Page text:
Alexa

That's the goal. But you can't be the martyr either. You can't be the person that's constantly squawking against management and then also be the person that's like, okay, management, are you to shut up for a second and listen to me because I have something serious to say? No, like you can't you can't be the, you know, the H.R. person I don't know what Wolf would be in this example, but, you know.



Tyson

The H.R. person that cried for engagement.



Alexa

Yeah, exactly. Exactly, exactly. Yeah, exactly. So I.



Tyson

Know it's a.



Alexa

It's a double edged sword, but I would think if people took one thing out of this conversation, I would hope that it is it is worth a critical eye about what your internal reputation is and generally maybe a start to that. We do this sometimes in my team meetings where we'll just start the meeting and say like the only one, if I were you at, right?



Alexa

Like five is like having the best day of your life. And one is like, I struggle to get out of bed this morning. Like, where are you at? Right. Maybe where is your team at in terms of comfort level, pushing back to people that are not just the internal team. Yeah, right. So if you know, hey, I'm working with a team that is like us like a one on the speak up about a five scale and I'm expecting these guys to give managers tough feedback or we're trying to implement change like there's lots of implications if people are not comfortable pushing back or conflict or just confident communicating harder things.



Alexa

Um, you got to know that you're working with that, right? That's, that's a real weakness to uncover. And arguably I think, one, you can do some good training and development around and all that jazz. So yeah, I would, I would say if I was to give people one take away, it's like, you know, obviously hiring different personality type school.



Alexa

Great. You can do that when you can hire but not have retiring all the time. Yeah, I think, yeah. People, people need to be a little bit more critical about like are we actually a team that is willing to do this if we have to?



Tyson

Yeah. And I just like hope that like, I don't know, I personally feel responsibility for a lot of these things, and I hope that more H.R. people do, even though, like, we started this conversation with look like we're not necessarily decision makers. And I totally get that. But we also are like there to protect people, protect the companies and like make sure things get done in a certain way.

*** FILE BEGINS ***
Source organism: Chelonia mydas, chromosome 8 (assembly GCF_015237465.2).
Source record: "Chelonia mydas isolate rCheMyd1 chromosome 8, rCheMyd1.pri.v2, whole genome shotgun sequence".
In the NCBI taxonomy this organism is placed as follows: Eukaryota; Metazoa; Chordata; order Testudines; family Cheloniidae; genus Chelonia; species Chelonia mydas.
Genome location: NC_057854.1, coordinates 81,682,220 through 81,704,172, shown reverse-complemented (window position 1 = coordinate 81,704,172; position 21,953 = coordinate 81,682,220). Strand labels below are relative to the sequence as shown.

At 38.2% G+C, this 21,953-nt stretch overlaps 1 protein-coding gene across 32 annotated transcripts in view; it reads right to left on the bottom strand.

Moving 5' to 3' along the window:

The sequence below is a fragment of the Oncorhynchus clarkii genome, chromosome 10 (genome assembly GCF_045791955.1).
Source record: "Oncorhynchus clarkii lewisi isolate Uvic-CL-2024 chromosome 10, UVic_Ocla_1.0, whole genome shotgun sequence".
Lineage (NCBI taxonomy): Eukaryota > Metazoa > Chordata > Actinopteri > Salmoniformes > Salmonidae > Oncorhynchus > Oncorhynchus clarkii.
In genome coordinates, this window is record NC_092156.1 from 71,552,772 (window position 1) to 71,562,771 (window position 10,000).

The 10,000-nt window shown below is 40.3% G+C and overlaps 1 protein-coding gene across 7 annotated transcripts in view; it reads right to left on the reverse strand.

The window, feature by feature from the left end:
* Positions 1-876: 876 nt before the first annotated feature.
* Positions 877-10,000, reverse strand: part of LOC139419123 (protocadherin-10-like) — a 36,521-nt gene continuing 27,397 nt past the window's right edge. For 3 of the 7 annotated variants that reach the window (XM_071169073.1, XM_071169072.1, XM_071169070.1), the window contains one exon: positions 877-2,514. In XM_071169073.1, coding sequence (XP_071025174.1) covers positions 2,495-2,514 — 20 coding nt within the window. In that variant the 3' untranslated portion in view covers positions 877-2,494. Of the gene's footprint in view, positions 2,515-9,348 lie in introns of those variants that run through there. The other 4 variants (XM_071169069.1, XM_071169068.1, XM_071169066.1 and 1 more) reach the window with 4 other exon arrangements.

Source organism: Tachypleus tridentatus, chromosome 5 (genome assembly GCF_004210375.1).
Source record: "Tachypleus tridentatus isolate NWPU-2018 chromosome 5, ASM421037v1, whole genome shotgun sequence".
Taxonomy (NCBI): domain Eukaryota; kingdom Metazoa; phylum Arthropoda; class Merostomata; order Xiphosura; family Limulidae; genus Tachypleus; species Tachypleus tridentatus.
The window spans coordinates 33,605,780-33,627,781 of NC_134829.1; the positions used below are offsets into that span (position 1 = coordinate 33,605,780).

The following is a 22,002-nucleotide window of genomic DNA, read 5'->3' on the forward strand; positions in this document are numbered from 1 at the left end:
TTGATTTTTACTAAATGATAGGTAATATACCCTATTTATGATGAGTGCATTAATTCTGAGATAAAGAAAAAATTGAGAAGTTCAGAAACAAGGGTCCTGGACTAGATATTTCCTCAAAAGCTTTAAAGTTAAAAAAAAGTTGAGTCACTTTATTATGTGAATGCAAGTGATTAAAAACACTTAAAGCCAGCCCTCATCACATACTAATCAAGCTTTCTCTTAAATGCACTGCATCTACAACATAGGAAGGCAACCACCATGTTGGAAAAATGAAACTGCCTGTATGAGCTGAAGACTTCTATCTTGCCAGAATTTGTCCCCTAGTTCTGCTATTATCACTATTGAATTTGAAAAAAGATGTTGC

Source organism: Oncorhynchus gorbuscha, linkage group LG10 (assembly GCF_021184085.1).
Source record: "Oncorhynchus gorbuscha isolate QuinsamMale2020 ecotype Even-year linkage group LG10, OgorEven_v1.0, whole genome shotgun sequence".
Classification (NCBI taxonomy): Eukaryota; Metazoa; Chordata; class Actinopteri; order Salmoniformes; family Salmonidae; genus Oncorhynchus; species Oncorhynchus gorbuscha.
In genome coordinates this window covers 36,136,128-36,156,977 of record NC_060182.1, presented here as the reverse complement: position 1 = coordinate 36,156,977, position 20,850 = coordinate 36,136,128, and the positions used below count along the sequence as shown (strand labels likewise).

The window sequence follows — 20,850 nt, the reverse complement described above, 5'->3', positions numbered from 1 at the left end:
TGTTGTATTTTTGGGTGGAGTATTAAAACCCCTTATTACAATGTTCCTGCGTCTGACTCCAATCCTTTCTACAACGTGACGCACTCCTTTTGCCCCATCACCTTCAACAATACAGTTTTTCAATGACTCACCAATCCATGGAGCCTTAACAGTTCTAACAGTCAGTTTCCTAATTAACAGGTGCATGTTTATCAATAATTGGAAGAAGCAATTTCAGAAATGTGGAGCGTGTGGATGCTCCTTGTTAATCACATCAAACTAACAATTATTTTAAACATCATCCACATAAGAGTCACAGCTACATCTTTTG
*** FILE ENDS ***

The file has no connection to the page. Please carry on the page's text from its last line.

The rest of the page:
Alexa

About how you act in a situation. So right now, these these people, you're not you're not off the hook.



Tyson

So speak the fuck up the decision.



Alexa

Exactly. If you were in the room and didn't speak the fuck up, you are complicit. Um, and again, I realize in some situations literally your job might be on the line and not everyone is willing to make it. It's like not, not everything is so bad that the company's doing. It's worth putting your job on the line totally.



Alexa

But you make two or three of those calls. You probably need to start thinking about why you're at that company.



Tyson

Right? And you're undoing all the hard work that Alexa and I have been.



Alexa

Yeah, exactly. Fuck you for making it harder for us.



Tyson

You're bringing down the.



Alexa

Entire episode oh, god damn it.



Tyson

Now I have compassion for everybody that works in it.



Alexa

You tell us and tell us and tell us. I'm sure there's more hard scenarios than we can even think of in this this quick episode. But, like, yeah. Tell us what you've struggled with. Tell us about a time to talk up. Yeah, time. You didn't speak up. Like, we want to hear about this stuff because it's real and this stuff matters, I think for the whole profession and also for people personally, like this stuff is important.



Tyson

Yeah. I think specifically with this episode, I would love people to send us their thoughts on what we've talked about because this is this has been pretty this has been like a pretty touchy subject, I think. So I would love to hear your thoughts on this one. Yeah.



Alexa

And we still love you, even if you're wallflowers.



Tyson

I love you all equally.



Alexa

Yes. Love you all equally. You know, love to be loud just like us.


Alexa

Oh, all right, Tyson, that's a wrap. Don't forget to follow us at people problems pod at each hour shook and at the influencer spelled with an R and obviously most excitingly announcing the launch of our People Problems hotline, you can call in and leave us a voicemail with your people problem, your responses, your questions, your thoughts, comments. Don't be a jerk.



Alexa

We'll give you our tips and tricks and we can commiserate and find the humor with you calling it three ten, five, six, four, six, four, 62. Feel free to remain anonymous or let us know who you are again. Call the New People Problems Hotline at three ten, five, six, four, 6462.



Tyson

Wait a minute. Before you leave, take some time to leave us a five star rating. We'd really love your feedback. Thanks.



Alexa

This episode was executive produced by me, Alexa Buzz, you heard her music was also done by the wonderful elements of your harmonies. You can find more information about us and future episodes at people problems POPCOM or follow us at People Problems Part on all things social. Thanks.